Seanín Hughes, Opal and Brine

The Birds Are Silent

& then the lights go up to reveal
it all –
the beat of fist deep purple in every chest
a tremolo,
each knot of bone wet with blood,
bodies upon
bodies upon bodies sharing the same
wild shake,
a writhe of hot molecules. We know
the truth
now on this godless tilted spin around
the sun,
around ourselves in frenzied circles:
the end
is here, and all the birds
are silent.


I know only this: that he was a war hero, decorated
For serving time at sea. That his hair was slicked
Into tight yellow-white curls across his scalp, his neck
Noosed by a smart navy tie, Sunday best dressed
At all times. That he was fond
Of flashing silk stockings at children, one of them
My mother.
I know only that each room
In that house is a wide open casket, a home
To the ghosts of girls
Who knew too much.
There are infinite possible worlds
And in every one, he is the same.
Those waking ghosts
Call to me; a flare from tailbone edged in red,
Cherry-choked and ravenous for want
Of a warning.

Self Portrait as a Mermaid

The desire
is to have her skull scooped clean
and empty as a vase,
the swollen rivers of her veins
split open —
for her sea-cave mouth
to birth a coral skeleton
dressed in spider silk.
She’ll name it Neptune,
sprawl supine
across its ribs, home
among the cling of anemones,
the suck of silver flowers.
She’ll swallow pearls
and spit them out
as poetry, opal and brine.


The robin is in the bramble, its breast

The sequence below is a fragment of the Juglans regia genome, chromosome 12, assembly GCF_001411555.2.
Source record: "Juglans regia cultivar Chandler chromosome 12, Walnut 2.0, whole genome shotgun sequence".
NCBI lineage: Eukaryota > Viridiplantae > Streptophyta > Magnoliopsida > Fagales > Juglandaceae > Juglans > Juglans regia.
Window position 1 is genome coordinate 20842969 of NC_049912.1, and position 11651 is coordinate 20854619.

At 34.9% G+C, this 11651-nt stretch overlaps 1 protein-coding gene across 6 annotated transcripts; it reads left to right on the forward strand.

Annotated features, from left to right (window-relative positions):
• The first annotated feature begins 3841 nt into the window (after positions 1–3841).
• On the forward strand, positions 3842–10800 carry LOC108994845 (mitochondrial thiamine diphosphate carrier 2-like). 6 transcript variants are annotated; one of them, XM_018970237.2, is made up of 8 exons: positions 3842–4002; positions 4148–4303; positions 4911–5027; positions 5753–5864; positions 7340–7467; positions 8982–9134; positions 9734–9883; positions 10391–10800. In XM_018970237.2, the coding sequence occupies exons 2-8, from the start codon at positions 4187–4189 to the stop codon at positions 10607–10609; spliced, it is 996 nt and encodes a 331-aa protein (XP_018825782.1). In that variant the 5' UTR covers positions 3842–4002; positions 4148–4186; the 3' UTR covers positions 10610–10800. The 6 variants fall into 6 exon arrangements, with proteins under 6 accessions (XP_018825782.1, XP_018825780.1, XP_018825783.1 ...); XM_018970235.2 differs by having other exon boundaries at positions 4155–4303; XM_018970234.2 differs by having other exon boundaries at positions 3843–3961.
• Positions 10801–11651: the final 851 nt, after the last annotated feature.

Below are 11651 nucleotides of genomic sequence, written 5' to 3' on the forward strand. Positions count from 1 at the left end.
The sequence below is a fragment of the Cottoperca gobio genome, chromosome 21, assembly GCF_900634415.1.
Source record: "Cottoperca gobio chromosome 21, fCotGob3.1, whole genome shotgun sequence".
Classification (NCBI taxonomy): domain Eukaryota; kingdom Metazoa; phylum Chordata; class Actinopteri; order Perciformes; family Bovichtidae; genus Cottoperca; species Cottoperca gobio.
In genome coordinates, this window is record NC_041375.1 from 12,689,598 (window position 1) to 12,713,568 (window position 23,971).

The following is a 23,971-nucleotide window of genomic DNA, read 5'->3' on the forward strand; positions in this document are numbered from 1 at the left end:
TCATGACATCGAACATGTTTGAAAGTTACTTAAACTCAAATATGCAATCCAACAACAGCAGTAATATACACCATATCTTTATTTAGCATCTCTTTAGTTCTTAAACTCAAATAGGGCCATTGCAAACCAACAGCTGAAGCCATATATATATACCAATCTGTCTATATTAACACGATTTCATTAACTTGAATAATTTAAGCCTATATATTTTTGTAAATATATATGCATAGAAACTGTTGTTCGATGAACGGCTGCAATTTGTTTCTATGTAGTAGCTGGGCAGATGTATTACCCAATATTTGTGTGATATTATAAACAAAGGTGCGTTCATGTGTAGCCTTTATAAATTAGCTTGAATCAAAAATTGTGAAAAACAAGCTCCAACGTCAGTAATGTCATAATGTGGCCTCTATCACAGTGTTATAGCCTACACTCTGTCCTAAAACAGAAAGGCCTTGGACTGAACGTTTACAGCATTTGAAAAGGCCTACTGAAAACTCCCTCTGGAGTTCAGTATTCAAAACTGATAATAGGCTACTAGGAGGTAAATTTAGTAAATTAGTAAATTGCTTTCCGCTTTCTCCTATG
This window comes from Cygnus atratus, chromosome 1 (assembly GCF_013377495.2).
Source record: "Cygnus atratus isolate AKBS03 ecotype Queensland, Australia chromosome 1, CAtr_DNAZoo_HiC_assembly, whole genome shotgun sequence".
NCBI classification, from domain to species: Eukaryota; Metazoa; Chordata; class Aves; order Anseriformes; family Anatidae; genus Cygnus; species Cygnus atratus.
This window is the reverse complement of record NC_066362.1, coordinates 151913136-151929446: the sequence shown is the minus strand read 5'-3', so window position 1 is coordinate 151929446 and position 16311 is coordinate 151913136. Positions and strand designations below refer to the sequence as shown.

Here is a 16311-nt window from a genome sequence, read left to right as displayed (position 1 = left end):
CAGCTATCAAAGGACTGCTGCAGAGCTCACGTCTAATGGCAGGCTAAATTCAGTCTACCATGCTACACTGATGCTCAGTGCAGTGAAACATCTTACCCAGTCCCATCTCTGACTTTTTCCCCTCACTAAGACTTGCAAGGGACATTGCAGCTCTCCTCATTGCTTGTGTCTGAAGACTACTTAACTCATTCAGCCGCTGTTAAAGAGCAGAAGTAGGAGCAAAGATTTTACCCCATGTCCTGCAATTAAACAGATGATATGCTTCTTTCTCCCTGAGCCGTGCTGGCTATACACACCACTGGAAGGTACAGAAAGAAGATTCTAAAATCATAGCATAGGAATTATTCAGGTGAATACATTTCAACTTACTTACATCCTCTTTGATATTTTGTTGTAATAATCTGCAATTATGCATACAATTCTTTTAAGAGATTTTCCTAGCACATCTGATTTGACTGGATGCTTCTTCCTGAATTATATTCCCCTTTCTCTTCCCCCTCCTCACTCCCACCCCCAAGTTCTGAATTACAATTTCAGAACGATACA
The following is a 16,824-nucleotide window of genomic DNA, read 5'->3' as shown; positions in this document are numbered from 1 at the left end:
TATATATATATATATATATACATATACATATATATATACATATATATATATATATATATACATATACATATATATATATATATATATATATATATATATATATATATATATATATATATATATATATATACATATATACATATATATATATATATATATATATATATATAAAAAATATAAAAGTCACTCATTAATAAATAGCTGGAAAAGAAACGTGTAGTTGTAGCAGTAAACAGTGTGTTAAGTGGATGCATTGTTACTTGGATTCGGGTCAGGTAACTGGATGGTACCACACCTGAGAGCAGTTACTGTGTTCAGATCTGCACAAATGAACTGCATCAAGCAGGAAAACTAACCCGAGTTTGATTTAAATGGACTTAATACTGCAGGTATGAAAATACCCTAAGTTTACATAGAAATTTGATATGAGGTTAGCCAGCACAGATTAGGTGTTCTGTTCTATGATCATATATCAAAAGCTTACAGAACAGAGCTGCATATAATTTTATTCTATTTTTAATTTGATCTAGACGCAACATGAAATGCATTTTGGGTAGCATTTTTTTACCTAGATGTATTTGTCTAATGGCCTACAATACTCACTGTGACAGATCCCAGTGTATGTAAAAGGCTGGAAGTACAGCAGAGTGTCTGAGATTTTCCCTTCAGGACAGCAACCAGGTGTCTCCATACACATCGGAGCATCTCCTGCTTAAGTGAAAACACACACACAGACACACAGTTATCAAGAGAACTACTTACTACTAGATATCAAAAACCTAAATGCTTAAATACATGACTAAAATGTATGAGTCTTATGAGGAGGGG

a flare from beyond our reach.
Count your living, count your dead
among the grounds
of church and chapel, their steeples
in heavens-high standoff,
seeing all.

The Americana never looks open
for business, but will sour discreetly
the livers of those who toast their loss;
a rasp of magpie mourners filing
down the hill past a tattered tabloid

thumbed by the breeze
to reveal a shimmer
of pearl on gold, a slick sin
for angular boys on bikes
with adolescent appetites.

Seanín Hughes is an emerging poet from County Tyrone who will shortly commence her study of BA Hons English with Ulster University as a mature student.

Seanín was first published on Poethead in July 2017 and was selected for the Crescent Arts Centre’s Poetry Jukebox, launched in October 2017. She has work published or forthcoming both online and in print from various journals, including Banshee: A Literary Journal, The Stinging Fly, A New Ulster, Abridged and NI Community Arts Partnership’s Poetry In Motion anthology.

Seanín is a shortlistee for the Seamus Heaney Award for New Writing, 2018, and recipient of the Poetry Ireland Acess Bursary for Cúirt International Literature Festival, 2018.

To read more of Seanín, click here.

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